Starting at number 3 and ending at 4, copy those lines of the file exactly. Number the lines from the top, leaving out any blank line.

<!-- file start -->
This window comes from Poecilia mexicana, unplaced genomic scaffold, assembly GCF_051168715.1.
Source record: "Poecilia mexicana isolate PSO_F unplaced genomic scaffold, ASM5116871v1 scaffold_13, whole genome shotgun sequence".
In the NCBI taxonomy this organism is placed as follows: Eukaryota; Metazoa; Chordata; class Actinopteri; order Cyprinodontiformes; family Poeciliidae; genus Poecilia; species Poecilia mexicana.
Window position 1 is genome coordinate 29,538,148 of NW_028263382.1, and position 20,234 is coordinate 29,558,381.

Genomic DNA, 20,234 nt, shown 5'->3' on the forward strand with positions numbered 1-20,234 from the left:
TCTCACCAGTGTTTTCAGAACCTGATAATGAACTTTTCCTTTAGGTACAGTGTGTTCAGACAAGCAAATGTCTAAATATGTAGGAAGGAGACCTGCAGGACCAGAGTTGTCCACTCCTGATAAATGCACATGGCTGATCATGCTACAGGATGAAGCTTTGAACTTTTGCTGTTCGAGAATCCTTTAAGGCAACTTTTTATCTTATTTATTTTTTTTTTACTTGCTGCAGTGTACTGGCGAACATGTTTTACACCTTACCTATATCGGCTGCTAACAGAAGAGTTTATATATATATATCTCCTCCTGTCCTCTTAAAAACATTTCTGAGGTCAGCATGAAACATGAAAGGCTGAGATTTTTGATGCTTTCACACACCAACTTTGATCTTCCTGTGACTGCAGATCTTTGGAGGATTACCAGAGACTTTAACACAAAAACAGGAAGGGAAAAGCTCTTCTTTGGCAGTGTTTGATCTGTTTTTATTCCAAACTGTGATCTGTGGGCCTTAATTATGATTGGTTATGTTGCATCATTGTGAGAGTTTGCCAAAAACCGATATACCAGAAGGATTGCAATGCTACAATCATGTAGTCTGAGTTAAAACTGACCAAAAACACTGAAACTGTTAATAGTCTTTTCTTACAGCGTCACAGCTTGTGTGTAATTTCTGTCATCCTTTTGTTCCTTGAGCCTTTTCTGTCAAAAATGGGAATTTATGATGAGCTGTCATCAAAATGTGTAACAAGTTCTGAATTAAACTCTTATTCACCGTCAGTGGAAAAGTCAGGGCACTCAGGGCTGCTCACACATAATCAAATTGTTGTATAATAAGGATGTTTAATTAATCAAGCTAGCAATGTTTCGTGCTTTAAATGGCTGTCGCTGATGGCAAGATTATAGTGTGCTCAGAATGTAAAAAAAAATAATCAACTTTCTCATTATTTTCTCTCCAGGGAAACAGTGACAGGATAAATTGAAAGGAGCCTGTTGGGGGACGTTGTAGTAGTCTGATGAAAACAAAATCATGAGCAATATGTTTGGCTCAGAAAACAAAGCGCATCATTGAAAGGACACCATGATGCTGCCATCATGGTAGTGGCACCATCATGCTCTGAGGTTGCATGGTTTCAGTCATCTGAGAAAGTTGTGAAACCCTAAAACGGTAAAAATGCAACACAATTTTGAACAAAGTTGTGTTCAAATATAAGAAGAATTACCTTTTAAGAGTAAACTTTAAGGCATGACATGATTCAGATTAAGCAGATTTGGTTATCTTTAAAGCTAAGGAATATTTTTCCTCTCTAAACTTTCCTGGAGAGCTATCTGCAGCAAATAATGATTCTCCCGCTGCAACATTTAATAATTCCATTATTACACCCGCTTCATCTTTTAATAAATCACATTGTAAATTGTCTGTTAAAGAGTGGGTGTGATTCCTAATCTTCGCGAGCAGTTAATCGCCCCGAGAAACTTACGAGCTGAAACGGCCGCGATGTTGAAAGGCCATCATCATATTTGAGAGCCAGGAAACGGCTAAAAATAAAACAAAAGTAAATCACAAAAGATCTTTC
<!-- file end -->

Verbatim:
In the NCBI taxonomy this organism is placed as follows: Eukaryota; Metazoa; Chordata; class Actinopteri; order Cyprinodontiformes; family Poeciliidae; genus Poecilia; species Poecilia mexicana.
Window position 1 is genome coordinate 29,538,148 of NW_028263382.1, and position 20,234 is coordinate 29,558,381.